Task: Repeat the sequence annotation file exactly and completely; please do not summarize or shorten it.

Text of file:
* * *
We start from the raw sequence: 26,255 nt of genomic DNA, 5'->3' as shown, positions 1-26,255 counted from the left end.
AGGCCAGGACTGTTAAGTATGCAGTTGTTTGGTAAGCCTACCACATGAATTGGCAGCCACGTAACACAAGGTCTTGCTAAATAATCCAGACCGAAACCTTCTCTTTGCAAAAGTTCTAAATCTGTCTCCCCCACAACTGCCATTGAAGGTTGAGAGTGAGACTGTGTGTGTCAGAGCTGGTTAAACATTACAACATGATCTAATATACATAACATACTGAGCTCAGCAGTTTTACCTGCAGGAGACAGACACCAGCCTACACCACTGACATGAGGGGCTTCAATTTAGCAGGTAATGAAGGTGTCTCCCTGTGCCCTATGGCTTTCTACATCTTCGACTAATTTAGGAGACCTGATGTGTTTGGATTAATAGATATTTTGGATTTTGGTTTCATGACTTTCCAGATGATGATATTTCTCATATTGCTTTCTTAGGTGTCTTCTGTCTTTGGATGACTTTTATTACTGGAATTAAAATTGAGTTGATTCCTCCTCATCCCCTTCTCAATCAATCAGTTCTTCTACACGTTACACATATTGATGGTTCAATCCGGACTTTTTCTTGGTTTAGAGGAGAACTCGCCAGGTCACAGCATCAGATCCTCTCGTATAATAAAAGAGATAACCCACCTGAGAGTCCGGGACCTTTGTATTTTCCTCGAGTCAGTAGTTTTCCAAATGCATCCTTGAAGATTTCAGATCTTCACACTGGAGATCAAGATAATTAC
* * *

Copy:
We start from the raw sequence: 26,255 nt of genomic DNA, 5'->3' as shown, positions 1-26,255 counted from the left end.
AGGCCAGGACTGTTAAGTATGCAGTTGTTTGGTAAGCCTACCACATGAATTGGCAGCCACGTAACACAAGGTCTTGCTAAATAATCCAGACCGAAACCTTCTCTTTGCAAAAGTTCTAAATCTGTCTCCCCCACAACTGCCATTGAAGGTTGAGAGTGAGACTGTGTGTGTCAGAGCTGGTTAAACATTACAACATGATCTAATATACATAACATACTGAGCTCAGCAGTTTTACCTGCAGGAGACAGACACCAGCCTACACCACTGACATGAGGGGCTTCAATTTAGCAGGTAATGAAGGTGTCTCCCTGTGCCCTATGGCTTTCTACATCTTCGACTAATTTAGGAGACCTGATGTGTTTGGATTAATAGATATTTTGGATTTTGGTTTCATGACTTTCCAGATGATGATATTTCTCATATTGCTTTCTTAGGTGTCTTCTGTCTTTGGATGACTTTTATTACTGGAATTAAAATTGAGTTGATTCCTCCTCATCCCCTTCTCAATCAATCAGTTCTTCTACACGTTACACATATTGATGGTTCAATCCGGACTTTTTCTTGGTTTAGAGGAGAACTCGCCAGGTCACAGCATCAGATCCTCTCGTATAATAAAAGAGATAACCCACCTGAGAGTCCGGGACCTTTGTATTTTCCTCGAGTCAGTAGTTTTCCAAATGCATCCTTGAAGATTTCAGATCTTCACACTGGAGATCAAGATAATTAC